After repeated postponements and cancelations in the past 18 months, the Salone del Mobile will return this September with a consolidated program entitled Supersalone. The reformatted Milan furniture fair—usually the largest in the world—is being helmed by noted architect and curator Stefano Boeri with the support of five recognized curators and designers, including Andrea Caputo, Maria Cristina Didero, Anniina Koivu, Lukas Wegwerth, Marco Ferrari, and Elisa Pasqual, both of Studio Folder. This illustrious team is working hard to mount an event that will purportedly champion the northern Italian city’s standing within the global design industry, a sense of togetherness over competition, a closer connection to consumers, and a renewed focus on sustainability. Much like smaller design fair Biennial Interieur, this one-off event will reflect a more curated and stylized approach, the masterful incorporation of commercial, cultural, and institutional exhibitors within a single space.
The tree-lined village concept that this team has envisioned will do away with the traditional sterile fair booth structure. In keeping with a growing industry push towards contextual showcases, Supersalone will be made up of a series of linear parallels in which brands will be able to compose their own narratives and display their wares. These depot-esque walls and horizontal vignettes will make for a more integrated and free-flowing experience. These modular units are being constructed using systemized components and untreated raw materials, in line with the project’s overall reuse over recycle ethos. The idea is that once the fair closes, these elements will be dismantled and reused at other events. A 200-tree forest installed at the fairground’s east gate will be transplanted in permeant locations throughout Milan’s city center.
Supersalone will be far less intense and exhaustive than the regular Salone del Mobile, which usually inhabits the entire 2.5 million-square-foot Fieramilano complex. Boeri has devised a series of thematic itineraries that will allow visitors to find what they are looking for rather than having them navigate endless rows of booths. Student work will be presented as part of the self-explanatory Lost Graduation Show. Dedicated arenas will host a robust talks program, while strategically located food courts will feature the latest in food design, not just overpriced cappuccinos and focaccia sandwiches. In breaking with even more convention—that of this event usually focusing on B2B interactions—the fair will be open to all types of visitors, who will also be able to purchase items directly from the displays.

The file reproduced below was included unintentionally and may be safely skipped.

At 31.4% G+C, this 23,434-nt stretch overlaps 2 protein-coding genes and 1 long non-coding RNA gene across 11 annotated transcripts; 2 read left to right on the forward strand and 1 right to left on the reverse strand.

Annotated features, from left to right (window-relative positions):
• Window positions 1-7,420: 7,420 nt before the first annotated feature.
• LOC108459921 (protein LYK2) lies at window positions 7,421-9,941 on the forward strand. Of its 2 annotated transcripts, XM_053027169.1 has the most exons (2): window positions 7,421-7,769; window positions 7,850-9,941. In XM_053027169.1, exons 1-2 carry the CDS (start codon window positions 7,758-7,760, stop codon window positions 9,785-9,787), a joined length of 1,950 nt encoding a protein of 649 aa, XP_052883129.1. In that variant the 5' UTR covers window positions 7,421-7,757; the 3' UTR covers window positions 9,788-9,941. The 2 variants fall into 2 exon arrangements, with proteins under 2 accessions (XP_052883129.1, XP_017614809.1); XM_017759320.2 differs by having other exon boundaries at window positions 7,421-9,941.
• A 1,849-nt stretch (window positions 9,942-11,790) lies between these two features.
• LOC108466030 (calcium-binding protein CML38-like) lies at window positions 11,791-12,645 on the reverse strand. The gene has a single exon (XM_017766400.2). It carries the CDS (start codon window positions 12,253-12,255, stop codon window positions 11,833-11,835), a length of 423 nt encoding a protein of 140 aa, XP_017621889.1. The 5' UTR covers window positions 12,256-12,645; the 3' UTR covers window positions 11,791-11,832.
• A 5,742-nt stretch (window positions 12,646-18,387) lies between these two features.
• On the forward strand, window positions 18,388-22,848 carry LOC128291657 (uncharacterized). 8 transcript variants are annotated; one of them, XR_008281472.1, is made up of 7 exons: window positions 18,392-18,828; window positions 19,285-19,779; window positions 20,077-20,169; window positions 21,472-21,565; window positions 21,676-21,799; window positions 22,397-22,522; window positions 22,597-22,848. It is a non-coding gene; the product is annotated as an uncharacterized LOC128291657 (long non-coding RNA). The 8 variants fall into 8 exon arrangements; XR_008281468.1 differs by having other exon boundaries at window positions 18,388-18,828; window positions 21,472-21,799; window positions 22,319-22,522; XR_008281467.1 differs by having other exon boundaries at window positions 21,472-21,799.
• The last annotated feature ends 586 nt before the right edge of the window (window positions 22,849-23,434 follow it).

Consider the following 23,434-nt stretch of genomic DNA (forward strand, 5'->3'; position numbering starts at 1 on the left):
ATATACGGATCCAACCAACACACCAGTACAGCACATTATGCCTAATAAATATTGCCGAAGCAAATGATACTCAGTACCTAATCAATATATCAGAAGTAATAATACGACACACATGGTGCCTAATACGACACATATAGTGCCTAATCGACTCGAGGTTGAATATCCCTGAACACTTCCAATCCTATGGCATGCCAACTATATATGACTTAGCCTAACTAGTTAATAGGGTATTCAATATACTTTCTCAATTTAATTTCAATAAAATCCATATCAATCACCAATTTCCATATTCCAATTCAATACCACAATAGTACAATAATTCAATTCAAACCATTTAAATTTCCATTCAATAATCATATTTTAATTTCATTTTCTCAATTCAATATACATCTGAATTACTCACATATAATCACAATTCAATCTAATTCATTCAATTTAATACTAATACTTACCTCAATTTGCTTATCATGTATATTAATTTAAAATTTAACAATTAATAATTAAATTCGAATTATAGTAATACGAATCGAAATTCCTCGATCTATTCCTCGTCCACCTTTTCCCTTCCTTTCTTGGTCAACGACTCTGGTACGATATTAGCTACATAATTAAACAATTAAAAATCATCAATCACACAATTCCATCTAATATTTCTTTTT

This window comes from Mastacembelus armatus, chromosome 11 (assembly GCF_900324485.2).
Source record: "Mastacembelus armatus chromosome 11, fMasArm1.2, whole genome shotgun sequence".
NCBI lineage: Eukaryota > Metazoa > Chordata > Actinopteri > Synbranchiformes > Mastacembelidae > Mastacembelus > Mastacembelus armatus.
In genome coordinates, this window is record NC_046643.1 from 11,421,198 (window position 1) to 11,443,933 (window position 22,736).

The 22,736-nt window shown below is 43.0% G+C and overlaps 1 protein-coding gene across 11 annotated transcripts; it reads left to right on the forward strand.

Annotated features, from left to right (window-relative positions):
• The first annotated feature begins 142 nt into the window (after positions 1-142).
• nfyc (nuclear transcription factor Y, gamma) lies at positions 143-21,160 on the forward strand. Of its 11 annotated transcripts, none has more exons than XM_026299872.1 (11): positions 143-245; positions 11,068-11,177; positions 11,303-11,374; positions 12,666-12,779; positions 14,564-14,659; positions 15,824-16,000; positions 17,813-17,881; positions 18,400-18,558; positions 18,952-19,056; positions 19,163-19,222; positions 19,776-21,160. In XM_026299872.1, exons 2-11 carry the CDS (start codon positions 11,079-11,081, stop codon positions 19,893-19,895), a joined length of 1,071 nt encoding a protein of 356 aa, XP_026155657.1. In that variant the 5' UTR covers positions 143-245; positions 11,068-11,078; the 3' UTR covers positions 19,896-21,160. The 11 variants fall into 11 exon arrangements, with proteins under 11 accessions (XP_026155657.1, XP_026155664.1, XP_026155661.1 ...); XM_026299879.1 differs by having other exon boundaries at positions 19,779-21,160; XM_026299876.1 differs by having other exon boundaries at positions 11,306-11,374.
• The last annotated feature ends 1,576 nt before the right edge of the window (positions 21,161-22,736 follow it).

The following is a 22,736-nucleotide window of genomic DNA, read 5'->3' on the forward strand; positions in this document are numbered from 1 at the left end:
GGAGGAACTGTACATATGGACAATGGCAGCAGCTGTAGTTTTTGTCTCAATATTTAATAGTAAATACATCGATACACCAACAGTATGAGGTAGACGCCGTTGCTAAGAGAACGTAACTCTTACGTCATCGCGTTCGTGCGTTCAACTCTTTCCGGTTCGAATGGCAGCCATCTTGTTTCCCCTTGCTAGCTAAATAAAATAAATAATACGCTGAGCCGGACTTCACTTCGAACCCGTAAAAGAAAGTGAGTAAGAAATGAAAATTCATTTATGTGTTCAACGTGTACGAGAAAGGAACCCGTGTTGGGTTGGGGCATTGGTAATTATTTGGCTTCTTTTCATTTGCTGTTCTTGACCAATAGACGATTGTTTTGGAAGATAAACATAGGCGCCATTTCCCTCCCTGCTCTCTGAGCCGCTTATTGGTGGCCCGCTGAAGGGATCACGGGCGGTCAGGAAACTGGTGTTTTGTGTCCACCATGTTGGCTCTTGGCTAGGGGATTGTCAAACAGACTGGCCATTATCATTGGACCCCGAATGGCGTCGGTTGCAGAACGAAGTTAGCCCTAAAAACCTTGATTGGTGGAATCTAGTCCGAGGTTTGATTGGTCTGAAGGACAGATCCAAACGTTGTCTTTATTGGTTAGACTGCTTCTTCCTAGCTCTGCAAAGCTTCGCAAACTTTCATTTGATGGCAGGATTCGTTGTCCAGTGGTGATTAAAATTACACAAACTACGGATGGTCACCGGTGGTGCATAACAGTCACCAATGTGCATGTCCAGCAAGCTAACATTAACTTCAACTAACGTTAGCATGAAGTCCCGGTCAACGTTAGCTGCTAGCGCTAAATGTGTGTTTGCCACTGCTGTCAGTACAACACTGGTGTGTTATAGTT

“Supersalone is the result of the generosity and the creativity of the companies and design professionals at an extremely delicate point in the recovery and relaunch of the economy and culture,” said Boeri. “For the first time, the Salone del Mobile will be open throughout to the great consumer public. Thanks to the joint efforts of thousands of producers, professionals, retailers, technicians, workmen, display specialists, designers and fans, the Rho Fairgrounds will once again be the epicenter of international design.”
The Salone del Mobile would be nothing if it weren’t for the equally robust Fuorisalone festival that, in a normal years, transforms the streets of Milan proper into a large extended fair. This year’s event will center in and around the historic Trienniale Milano museum.
Supersalone runs from September 5 to 10.